Shared Situation? Try This!

You probably have some shared situations with friends, family, coworkers, neighbors or others. This video shows you how to access and start using the Shared Situation Guide on your desktop or mobile. Your shared situation can be whatever your group is dealing with or considering. A shared situation might be a problem, challenge, opportunity, place, set of circumstances, something you’re managing or working on together, and so on. With smartphones, we have new possibilities. For more, see http://ss.proxthink.com.

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Three Paragraphs on ProxThink

(r] proxthink.com

[Note: This is a new short form press release I’m working on. – David]

Thanks to scientists and philosophers, we know that “it’s all relative” and that “being is about relating.” However, we don’t have a useful, shared framework for thinking and talking about, and making use of, these insights. “I’ve tried to develop something with that potential,” says David Loughry, creator of ProxThink. The developments include some new language, concepts, systems, models and tools that form a framework. The new language and concepts are designed to be general and simple enough for conversation, yet also present diverse possibilities. The perhaps surprising upshot is that this framework for relating helps us relate to and with contexts, networks and proximities. This is timely since social and technological networks, which are growing more common, shift some of the emphasis to contexts and proximities. Further, rather than only being theoretical, this framework can engender enjoyment and the arts; support science, engineering and design; promote sustainability; acknowledge and work with complexity; as well as be highly useful and practical in situations ranging from everyday life to business and markets. Loughry says, “I call this framework ProxThink, short for proximity thinking and relating.”

ProxThink, with a focus on proximities, consists of the following three elements: 1) a new structure for thinking and relating, paired with 2) a creativity and innovation system. These were then used as building blocks for 3) a new kind of growth model. The new thinking structure consists of two foundational elements, four terms and two tools. The creativity and innovation system consists of 16 related proximity patterns, and tools which leverage them. The growth model consists of four related processes that are suggested as new standards. The growth model can be combined with some existing technologies, networks, and emerging participatory aspects of the Internet to create a new sustainable proximities approach. This sustainable proximities approach creates a wide variety of possibilities. Some of these include: 1) new ways to collaborate to deal with climate change, 2) alternatives to markets, 3) new ways to solve the intellectual property challenges of a networked world, and 4) sustainable proximity approaches which can complement markets, governments and democracies.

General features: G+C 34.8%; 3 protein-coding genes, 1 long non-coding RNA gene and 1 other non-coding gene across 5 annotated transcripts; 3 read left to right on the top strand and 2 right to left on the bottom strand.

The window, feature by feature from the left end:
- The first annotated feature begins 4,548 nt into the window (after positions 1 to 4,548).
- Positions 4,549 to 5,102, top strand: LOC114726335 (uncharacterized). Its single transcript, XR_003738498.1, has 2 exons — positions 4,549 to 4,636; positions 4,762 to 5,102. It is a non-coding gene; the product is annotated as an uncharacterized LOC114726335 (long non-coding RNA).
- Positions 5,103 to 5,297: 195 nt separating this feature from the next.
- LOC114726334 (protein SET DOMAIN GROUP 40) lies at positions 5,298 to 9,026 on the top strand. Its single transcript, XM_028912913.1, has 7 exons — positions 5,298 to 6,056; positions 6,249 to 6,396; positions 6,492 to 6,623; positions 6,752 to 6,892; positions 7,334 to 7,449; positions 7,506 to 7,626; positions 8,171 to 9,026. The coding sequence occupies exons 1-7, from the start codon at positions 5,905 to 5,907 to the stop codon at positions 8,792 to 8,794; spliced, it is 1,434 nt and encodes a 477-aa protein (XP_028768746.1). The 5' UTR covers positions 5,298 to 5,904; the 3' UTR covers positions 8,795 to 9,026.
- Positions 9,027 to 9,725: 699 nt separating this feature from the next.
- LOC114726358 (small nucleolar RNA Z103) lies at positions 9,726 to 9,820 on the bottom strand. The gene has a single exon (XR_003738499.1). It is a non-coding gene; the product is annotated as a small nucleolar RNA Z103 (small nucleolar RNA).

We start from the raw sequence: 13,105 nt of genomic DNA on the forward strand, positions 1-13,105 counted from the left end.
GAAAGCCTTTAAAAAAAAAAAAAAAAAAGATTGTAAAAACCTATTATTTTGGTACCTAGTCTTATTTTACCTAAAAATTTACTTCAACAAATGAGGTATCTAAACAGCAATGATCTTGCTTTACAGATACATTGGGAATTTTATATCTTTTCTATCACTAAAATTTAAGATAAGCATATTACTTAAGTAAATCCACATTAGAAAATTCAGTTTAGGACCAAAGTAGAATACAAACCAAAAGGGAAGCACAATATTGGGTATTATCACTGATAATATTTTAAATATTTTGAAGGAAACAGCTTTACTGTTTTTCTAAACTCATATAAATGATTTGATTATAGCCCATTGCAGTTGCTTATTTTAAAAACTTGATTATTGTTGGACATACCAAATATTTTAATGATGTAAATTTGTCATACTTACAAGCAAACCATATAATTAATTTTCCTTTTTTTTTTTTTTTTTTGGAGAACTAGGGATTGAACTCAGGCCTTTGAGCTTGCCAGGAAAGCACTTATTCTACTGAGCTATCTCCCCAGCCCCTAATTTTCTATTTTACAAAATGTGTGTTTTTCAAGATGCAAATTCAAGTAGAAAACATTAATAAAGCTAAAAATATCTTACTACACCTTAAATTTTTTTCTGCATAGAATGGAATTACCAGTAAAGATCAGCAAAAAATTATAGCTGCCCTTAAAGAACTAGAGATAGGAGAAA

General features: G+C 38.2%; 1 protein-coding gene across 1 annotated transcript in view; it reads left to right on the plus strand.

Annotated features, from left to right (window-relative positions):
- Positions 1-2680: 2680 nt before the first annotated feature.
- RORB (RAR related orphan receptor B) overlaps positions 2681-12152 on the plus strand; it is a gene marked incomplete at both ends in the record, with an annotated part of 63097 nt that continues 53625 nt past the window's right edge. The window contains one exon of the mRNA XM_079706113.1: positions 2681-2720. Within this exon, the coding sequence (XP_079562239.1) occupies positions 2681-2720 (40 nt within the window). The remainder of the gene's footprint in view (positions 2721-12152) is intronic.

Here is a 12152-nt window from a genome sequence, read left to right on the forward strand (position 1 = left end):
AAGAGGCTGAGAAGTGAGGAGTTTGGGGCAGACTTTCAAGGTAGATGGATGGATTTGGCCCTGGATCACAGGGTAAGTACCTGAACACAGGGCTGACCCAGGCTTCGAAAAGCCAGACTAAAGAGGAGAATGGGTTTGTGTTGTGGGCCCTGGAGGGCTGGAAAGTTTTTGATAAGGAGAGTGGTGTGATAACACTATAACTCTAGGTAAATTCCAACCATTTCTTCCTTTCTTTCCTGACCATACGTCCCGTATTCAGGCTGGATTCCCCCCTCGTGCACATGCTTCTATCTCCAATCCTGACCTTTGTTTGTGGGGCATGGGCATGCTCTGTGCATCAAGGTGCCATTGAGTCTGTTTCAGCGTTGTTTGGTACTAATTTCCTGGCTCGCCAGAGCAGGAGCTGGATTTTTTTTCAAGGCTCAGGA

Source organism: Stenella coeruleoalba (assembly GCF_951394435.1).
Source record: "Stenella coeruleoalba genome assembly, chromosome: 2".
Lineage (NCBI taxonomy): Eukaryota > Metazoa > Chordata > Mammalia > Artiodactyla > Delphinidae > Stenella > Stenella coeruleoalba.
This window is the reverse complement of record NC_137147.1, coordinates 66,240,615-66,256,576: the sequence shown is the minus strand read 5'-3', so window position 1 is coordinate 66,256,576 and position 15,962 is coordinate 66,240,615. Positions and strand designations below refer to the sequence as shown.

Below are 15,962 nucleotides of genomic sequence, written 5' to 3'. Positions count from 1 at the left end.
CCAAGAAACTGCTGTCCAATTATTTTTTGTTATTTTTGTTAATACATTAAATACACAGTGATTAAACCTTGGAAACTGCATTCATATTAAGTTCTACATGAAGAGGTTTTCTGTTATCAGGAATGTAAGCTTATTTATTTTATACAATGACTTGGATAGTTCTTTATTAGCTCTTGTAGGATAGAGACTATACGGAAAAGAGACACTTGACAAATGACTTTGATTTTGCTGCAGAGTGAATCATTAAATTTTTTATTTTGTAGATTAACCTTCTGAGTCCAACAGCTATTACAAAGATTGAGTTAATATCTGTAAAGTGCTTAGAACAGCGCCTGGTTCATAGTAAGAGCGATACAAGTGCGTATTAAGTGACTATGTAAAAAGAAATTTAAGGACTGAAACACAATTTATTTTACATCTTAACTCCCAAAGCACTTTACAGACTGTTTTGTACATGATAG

“It’s impossible to convey how these ideas and practices work with each other in a few paragraphs. It took a website and a blog to explain them, and provide tools based on them. I believe the framework and the sustainable proximities approach have potential, and should be explored, tested, and grown,” says Loughry. For a more thorough introduction to ProxThink, see this longer press release. For some practical takeaways and some proposed new standards in each related area, see the following links: 1) Boost innovation and creativity at http://proxthink.com. 2) Use and learn about a different model for downloadable digital content at http://artdown.com. 3) Become part of a new way to approach climate change which leverages social media at http://proxearth.com. 4) Discover more about the sustainable proximities approach at http://proxthink.com/ways/sustainable-proximities.php. 5) Explore the ProxThink growth model, and consider how you might adapt or adopt it for some of your proximities here: http://proxthink.com/brief/intro-growth-model.php.

Proxri Deal: As you find our relationship rewarding, proxri with the proximity in mind.

Networks, Nature and New Possibilities

(r] proxthink.com

Natural capital systems like ecosystem services haven’t fallen off a cliff, while our markets have. Shouldn’t we be more embarrassed that we can’t do better? I think we can.

Ecosystem services are things like drinking water, air to breathe, and decomposition of wastes. The earth keeps providing these for us without a break.

We have a highly developed market economy. Yet it can’t seem to function in a smoothly continuous manner. Not only do individual economies suffer ups and downs, but now it’s happening on a global scale.

Networks change the game. We live in an increasingly networked, participatory and transparent world, and that presents both positive and negative possibilities. ProxThink provides ways to think about, relate to, and make more of this new reality. The ProxThink growth model in particular, and the open standards it proposes, provides opportunities when combined with networks.

It often takes a generation to adapt to new technology. So we may not have really figured out how to best use the Internet and networks yet. It is also well known that we have trouble recognizing large, slow changes. This could account for our use of networks to often do old things in new ways, rather than new things that networks make possible.

Networks shift some of the focus from elements, such as objects, people, businesses and governments, to proximities. The ProxThink growth model was designed with networks and proximities in mind. The growth model presents opportunities for greater stability as well as greater variety and vitality, leading at the same time to greater sustainability.